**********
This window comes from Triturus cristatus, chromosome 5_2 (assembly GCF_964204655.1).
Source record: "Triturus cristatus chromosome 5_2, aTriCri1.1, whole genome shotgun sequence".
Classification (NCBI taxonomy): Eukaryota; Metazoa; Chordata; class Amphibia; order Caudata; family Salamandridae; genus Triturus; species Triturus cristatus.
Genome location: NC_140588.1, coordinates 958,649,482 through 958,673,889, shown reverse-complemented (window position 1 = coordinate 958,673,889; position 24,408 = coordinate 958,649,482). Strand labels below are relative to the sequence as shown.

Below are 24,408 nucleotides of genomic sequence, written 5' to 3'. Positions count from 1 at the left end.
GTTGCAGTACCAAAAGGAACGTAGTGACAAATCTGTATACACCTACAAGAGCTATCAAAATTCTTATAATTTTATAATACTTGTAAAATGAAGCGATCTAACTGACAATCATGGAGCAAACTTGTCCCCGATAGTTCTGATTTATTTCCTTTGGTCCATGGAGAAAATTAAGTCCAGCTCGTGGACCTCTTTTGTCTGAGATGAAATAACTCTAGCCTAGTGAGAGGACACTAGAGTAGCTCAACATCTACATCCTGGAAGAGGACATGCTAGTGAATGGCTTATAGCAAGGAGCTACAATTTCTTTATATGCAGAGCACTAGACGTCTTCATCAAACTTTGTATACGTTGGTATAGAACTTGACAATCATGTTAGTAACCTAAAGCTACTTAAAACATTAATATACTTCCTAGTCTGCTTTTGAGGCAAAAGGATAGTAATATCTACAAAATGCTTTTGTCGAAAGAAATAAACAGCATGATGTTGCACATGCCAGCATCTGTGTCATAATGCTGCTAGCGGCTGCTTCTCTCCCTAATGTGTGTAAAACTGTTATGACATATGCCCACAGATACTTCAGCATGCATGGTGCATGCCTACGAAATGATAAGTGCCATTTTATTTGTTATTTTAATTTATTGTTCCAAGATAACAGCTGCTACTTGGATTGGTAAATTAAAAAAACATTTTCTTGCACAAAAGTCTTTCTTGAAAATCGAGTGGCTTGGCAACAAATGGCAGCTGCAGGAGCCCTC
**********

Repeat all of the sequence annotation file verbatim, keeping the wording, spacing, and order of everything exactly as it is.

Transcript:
This window comes from Triturus cristatus, chromosome 5_2 (assembly GCF_964204655.1).
Source record: "Triturus cristatus chromosome 5_2, aTriCri1.1, whole genome shotgun sequence".
Classification (NCBI taxonomy): Eukaryota; Metazoa; Chordata; class Amphibia; order Caudata; family Salamandridae; genus Triturus; species Triturus cristatus.
Genome location: NC_140588.1, coordinates 958,649,482 through 958,673,889, shown reverse-complemented (window position 1 = coordinate 958,673,889; position 24,408 = coordinate 958,649,482). Strand labels below are relative to the sequence as shown.

Below are 24,408 nucleotides of genomic sequence, written 5' to 3'. Positions count from 1 at the left end.
GTTGCAGTACCAAAAGGAACGTAGTGACAAATCTGTATACACCTACAAGAGCTATCAAAATTCTTATAATTTTATAATACTTGTAAAATGAAGCGATCTAACTGACAATCATGGAGCAAACTTGTCCCCGATAGTTCTGATTTATTTCCTTTGGTCCATGGAGAAAATTAAGTCCAGCTCGTGGACCTCTTTTGTCTGAGATGAAATAACTCTAGCCTAGTGAGAGGACACTAGAGTAGCTCAACATCTACATCCTGGAAGAGGACATGCTAGTGAATGGCTTATAGCAAGGAGCTACAATTTCTTTATATGCAGAGCACTAGACGTCTTCATCAAACTTTGTATACGTTGGTATAGAACTTGACAATCATGTTAGTAACCTAAAGCTACTTAAAACATTAATATACTTCCTAGTCTGCTTTTGAGGCAAAAGGATAGTAATATCTACAAAATGCTTTTGTCGAAAGAAATAAACAGCATGATGTTGCACATGCCAGCATCTGTGTCATAATGCTGCTAGCGGCTGCTTCTCTCCCTAATGTGTGTAAAACTGTTATGACATATGCCCACAGATACTTCAGCATGCATGGTGCATGCCTACGAAATGATAAGTGCCATTTTATTTGTTATTTTAATTTATTGTTCCAAGATAACAGCTGCTACTTGGATTGGTAAATTAAAAAAACATTTTCTTGCACAAAAGTCTTTCTTGAAAATCGAGTGGCTTGGCAACAAATGGCAGCTGCAGGAGCCCTC